For example, the idea of governmental charity through coerced transfer payments is wrong because it invalidates the duties of the church and individual. It also destroys the voluntary aspects of true charity, and makes benefit rights a tool of governmental power. Gratuitous handouts rather then helping hands foster unnecessary dependence on government. The liberal view has the government taking more and more of the duties of church and individual, so that the church is irrelevant in all but abstract spiritual affairs.

The primary role of the government under a biblical paradigm(as seen in Roman chapter13), is to protect the general welfare by punishing the evil doer. This principle extends to just warfare. That is why there is nothing hypocritical about a leader turning the other cheek in his private life, but conducting a war in his capacity as civil or military leader. Look at it another way. Suppose a banker comes across a homeless individual in need of help. It may be his duty to help that person with his own money, but he can't use the funds of his depositors. That would be embezzlement, because it is not his money to give. Likewise a president cannot turn the other cheek on behalf of a country, that is not his ordained duty, and it violates his covenant oath.

And look how this misapplication spills over into individual morality. Liberals seem to downplay issues like marital infidelity, abstinence, homosexual unions or personal vices. This is because morality is deemed a function of social issues, not private conduct. Lying doesn't matter if nobody dies. Marital infidelity is fine if someone does their job, or if the economy is okay. The contemporary view of tolerance always guarantees that problems are dealt with only after they become epidemics. Compartmentalization is the operant methodology. People see no relationship between their "faith" on the weekend, and their normal affairs during the week.

The conservative Christian worldview also recognizes that education is the responsibility of parents, not the government. It is not surprising they would favor a system of tuition tax credits, private or home school to public education. So often instruction from the home and church is circumvented in a public school setting.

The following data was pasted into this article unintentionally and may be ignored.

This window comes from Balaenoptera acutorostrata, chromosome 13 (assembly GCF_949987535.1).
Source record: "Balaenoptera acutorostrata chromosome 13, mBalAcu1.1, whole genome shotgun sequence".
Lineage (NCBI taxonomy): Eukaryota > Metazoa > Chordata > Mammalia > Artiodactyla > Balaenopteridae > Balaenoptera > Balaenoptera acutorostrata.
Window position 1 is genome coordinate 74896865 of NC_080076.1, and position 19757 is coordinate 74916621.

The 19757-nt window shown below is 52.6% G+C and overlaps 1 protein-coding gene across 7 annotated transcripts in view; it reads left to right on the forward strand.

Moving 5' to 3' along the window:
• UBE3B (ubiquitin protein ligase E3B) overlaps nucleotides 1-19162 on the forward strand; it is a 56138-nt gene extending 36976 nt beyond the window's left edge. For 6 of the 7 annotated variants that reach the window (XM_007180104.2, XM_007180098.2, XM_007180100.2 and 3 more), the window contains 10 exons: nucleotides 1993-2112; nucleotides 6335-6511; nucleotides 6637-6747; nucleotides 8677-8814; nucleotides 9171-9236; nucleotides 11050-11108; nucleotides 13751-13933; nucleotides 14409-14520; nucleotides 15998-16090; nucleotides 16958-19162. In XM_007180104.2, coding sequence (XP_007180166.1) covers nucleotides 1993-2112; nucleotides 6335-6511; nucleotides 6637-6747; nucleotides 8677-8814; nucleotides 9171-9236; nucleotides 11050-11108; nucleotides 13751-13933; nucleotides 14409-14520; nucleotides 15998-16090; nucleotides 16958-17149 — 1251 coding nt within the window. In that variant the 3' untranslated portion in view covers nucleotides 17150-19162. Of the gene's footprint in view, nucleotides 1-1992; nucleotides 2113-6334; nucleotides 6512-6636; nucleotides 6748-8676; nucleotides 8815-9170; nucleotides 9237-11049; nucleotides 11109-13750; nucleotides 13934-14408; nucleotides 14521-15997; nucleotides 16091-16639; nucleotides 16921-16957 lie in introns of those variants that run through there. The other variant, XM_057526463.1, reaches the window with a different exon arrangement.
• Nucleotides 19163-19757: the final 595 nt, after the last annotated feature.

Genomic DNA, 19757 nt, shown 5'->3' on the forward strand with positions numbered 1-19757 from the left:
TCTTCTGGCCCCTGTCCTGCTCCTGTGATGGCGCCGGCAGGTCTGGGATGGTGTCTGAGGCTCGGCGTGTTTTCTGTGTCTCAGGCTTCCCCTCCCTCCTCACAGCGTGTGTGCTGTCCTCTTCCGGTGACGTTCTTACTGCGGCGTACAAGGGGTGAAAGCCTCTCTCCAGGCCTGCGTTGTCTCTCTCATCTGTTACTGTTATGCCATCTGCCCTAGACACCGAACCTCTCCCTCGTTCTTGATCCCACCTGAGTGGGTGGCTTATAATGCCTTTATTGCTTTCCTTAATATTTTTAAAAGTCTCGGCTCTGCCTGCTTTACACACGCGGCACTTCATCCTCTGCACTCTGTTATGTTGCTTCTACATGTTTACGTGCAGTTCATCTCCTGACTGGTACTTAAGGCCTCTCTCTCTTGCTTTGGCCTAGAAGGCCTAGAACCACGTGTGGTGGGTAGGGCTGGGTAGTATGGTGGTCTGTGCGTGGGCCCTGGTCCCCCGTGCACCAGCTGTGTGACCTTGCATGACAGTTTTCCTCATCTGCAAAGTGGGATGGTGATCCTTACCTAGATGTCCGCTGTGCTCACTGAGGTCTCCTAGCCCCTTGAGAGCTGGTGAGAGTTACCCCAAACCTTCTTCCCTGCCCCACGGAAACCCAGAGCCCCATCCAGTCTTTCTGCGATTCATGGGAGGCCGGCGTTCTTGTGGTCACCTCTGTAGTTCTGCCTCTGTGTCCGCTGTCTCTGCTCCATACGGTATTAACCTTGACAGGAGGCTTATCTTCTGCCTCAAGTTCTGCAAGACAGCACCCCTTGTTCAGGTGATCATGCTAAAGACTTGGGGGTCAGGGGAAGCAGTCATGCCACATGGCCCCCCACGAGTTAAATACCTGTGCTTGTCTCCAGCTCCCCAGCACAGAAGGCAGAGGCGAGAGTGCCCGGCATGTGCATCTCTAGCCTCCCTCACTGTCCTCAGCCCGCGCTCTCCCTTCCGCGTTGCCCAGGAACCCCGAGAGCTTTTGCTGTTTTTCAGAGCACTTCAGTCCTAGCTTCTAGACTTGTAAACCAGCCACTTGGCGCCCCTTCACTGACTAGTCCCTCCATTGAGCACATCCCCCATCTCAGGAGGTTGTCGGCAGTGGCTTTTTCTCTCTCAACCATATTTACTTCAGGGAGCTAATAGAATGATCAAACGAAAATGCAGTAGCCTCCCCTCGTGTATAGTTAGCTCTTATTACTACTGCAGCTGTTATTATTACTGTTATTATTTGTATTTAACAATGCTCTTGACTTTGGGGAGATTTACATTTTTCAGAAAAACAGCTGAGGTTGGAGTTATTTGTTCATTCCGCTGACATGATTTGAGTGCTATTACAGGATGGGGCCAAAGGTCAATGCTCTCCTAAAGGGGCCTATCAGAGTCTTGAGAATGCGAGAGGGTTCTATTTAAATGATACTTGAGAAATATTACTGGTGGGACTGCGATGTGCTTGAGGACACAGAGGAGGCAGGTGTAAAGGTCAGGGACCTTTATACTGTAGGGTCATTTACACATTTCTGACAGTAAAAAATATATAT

In issues of law, we understand that there must be a fixed principle of legal interpretation, or there is ultimately no law at all. The judge rises above the statute. Legal positivism and evolving standards render legislation, and thus representation, a voice of irrelevance. This is the forsaking of biblical standards, and substituting a Darwinian/Spencerian approach to law I desire that we put more emphasis on a restitution form of justice, which would conform to the biblical pattern.

In the realm of business, it is right to point the finger at greedy enterprises. In doing so let us not forget that coveting and envy are equally destructive. Too often the liberal solution is a social egalitarianism engineered by pulling down the ones on the top. We should instead encourage a rising tide, by the lifting of all boats through the work ethic and ingenuity.

This is a definition of Christian conservativism that barely hits the tip of the iceberg. But it is capable of curtailing the problems brought on by the scourge of postmodernism.

© Robert Meyer

 

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Robert Meyer

Robert Meyer is a hardy soul who hails from the Cheesehead country of the upper midwest... (more)